Boyle lists assessment and moderation, teacher inquiry and the reporting around it, Education Council compliance work and documents pertaining to Education Review Office visits as just the beginning.
“Then there are also, unfortunately, examples of over-engineering at the school level, which generates another set of compliance for teachers,” he says.
“In the case of teacher inquiry, this work is really important, but it’s moved from being a simple ‘I tried this, and it didn’t work for this reason’, to a stash of documents that need to be presented and distributed to a range of people, including school leaders, boards and the Education Council.
“The compliance and documentation has, I believe, lost sight of its original intention, which was to help teachers improve their teaching.
“A lot of it seems to be paperwork as proof of having done other paperwork. It comes down to a lack of general trust in teachers’ judgement as professionals.”
Interrupting good teaching
Liam Rutherford, a year 7 and 8 teacher at Ross Intermediate in Palmerston North, is this year working with teachers to support collaborative practices across the school.
Rutherford says that much of the paperwork all New Zealand teachers are now expected to do interrupts the core job of classroom teaching
“Teachers really want to be doing sports, arts and cultural activities, and all the things we know make a huge difference to a child’s learning and holistic development,” he says.
“I tend to think about it in terms of the job’s workload in general. There are lots of different streams, but right in the centre of that is paperwork, particularly administrative kind of stuff. You have to do that first before you can get onto the big, important things.”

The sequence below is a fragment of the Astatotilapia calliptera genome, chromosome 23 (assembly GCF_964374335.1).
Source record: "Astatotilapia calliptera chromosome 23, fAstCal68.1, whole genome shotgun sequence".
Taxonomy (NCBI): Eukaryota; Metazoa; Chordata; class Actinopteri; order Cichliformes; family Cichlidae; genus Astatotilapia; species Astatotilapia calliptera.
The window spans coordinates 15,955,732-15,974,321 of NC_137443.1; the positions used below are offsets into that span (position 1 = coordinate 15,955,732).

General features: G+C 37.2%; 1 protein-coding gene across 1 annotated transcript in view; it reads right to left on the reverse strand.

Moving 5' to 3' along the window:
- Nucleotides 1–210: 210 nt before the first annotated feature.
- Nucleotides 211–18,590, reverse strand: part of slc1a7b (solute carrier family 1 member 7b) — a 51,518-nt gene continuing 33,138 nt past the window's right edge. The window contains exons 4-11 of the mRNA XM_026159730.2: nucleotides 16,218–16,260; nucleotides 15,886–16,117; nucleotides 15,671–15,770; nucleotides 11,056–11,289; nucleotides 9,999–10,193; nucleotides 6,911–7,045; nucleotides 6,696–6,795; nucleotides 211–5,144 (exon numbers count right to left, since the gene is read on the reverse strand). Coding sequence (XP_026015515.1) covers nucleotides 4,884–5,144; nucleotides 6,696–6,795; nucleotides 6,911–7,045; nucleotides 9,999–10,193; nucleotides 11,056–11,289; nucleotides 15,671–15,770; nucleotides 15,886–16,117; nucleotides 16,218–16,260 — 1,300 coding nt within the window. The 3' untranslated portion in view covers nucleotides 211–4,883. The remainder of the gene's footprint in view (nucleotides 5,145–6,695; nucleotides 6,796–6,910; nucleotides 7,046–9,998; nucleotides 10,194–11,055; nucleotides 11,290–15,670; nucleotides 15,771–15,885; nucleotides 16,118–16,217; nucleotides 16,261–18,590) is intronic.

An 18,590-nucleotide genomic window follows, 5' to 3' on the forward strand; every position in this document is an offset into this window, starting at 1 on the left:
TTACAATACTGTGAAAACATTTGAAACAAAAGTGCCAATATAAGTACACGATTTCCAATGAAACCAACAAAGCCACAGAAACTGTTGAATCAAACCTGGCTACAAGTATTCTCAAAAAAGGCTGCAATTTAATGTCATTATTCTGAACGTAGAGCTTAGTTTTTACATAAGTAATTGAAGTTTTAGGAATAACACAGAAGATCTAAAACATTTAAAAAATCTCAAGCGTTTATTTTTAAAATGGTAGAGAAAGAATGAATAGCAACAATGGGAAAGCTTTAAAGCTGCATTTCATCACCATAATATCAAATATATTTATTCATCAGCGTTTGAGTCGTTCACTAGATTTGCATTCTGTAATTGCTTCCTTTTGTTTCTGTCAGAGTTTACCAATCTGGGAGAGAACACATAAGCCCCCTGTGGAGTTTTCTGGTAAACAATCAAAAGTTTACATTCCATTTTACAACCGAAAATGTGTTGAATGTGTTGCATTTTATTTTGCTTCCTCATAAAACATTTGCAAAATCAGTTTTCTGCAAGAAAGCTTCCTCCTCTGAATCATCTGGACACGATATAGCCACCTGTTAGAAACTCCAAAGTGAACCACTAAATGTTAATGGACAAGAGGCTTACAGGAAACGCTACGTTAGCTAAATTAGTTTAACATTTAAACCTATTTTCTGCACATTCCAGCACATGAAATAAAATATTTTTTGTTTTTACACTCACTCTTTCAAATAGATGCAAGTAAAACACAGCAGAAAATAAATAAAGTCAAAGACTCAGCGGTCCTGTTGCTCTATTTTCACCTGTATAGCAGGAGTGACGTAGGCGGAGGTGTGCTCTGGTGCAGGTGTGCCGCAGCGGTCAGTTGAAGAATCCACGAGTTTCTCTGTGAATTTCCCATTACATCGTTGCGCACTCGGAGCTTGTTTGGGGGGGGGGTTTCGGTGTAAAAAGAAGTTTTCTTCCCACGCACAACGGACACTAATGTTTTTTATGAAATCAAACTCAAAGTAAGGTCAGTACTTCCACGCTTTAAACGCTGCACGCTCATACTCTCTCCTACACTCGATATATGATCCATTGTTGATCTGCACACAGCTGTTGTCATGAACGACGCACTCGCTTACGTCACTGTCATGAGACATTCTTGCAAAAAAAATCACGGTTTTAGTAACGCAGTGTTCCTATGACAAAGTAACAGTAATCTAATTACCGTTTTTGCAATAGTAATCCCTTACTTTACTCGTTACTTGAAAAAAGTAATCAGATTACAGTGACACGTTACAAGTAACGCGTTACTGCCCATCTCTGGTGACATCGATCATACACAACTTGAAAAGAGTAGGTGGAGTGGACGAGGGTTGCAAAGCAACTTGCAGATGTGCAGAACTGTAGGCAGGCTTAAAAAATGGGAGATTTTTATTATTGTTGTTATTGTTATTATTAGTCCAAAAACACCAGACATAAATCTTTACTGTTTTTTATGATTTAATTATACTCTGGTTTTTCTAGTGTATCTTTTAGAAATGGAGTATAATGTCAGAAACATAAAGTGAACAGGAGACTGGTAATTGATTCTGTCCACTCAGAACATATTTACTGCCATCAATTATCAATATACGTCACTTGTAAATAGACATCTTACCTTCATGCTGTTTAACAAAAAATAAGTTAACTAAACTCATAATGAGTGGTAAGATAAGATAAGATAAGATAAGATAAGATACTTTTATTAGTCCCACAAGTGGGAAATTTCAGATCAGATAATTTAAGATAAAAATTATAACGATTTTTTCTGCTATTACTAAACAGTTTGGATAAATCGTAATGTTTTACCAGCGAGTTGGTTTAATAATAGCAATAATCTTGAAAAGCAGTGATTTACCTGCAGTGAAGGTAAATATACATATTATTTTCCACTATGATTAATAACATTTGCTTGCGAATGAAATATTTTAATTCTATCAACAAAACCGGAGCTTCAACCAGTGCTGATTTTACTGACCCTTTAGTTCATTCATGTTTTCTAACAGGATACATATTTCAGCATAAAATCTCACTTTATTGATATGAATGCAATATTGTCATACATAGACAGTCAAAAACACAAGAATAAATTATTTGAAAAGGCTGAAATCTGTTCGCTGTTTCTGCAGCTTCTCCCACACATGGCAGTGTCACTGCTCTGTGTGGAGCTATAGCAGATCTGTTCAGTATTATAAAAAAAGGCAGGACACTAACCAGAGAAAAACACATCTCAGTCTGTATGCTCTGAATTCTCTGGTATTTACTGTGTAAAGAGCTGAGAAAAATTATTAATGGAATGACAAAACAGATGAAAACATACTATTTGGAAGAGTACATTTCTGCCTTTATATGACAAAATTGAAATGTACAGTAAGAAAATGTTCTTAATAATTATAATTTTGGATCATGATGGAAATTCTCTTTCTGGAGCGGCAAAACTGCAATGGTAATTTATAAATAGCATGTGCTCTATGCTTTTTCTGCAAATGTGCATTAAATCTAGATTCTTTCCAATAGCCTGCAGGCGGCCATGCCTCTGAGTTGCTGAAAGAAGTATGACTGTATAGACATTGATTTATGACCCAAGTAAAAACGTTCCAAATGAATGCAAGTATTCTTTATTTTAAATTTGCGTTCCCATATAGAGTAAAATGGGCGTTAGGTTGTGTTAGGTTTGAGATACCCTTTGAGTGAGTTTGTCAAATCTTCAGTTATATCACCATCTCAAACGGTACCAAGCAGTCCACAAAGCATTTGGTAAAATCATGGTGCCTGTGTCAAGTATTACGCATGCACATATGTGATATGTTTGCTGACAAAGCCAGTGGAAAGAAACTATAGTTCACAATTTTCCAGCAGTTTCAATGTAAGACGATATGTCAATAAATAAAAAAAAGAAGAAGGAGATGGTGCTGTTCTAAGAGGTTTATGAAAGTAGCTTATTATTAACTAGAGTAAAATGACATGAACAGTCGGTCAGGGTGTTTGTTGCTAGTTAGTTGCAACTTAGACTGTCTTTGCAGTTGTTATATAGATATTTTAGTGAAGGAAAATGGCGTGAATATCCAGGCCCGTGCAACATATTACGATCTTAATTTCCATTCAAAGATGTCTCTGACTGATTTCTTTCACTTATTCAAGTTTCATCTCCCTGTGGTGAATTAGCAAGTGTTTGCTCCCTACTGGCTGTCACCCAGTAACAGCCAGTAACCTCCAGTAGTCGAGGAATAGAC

This paperwork includes researching and planning a year’s curriculum, adapting it for individual students and putting systems in place to track progress.
Then there’s planning and moderation with fellow teachers to ensure consistency across a school. Teachers also are required to take and distribute notes from team and school meetings and write reports. There is also an expectation to record data from parent teacher conferences.
Documents need to be safely filed away, but Rutherford says technology has made that a lot easier in recent years.
“Using G Suite [cloud-based software] means you never really have to move documents and emails because they can be safely stored in the cloud – although there can be a learning curve for teachers understanding how best to use these systems. But once they’re up and running, they can be invaluable,” he says.
Student management systems are also integral for writing reports and storing assessment data.
However, Rutherford is quick to point out that some paperwork is beneficial to teacher development and student learning.
“Professional development is something that comes with an increased workload attached, but at the same time there is great value in it. The Education Council’s professional standards are also very important, but at the same time the compliance work around these is not work done with students.”
A drive in many schools to forge stronger partnerships with whānau is another example.
“There’s a real push for community engagement too and schools are always looking for ways to connect with whānau to support student learning. Much of this can be done online, through blogs and apps like SeeSaw.”
Forms that need to be filled out and returned, money for trips and activities and newsletters will be familiar to all parents with children at school.
“The majority of these forms at our school are templated; we’re constantly looking for shortcuts and efficiencies. It differs between schools, but permission slips and similar forms are usually managed by the classroom teacher,” says Rutherford.
“I’ve got spreadsheets for Africa on my computer! But it’s a complex issue – some paperwork relates to Ministry of Education requirements; some is for ERO and some is classroom and school-based. The solution isn’t going to be fixed by one particular saspect changing.
“We need to sit down and acknowledge that a high teacher workload has adverse effects on student learning,” he says.
“I don’t think any teachers have a passion for administration work – we’re passionate about education and working with young people.”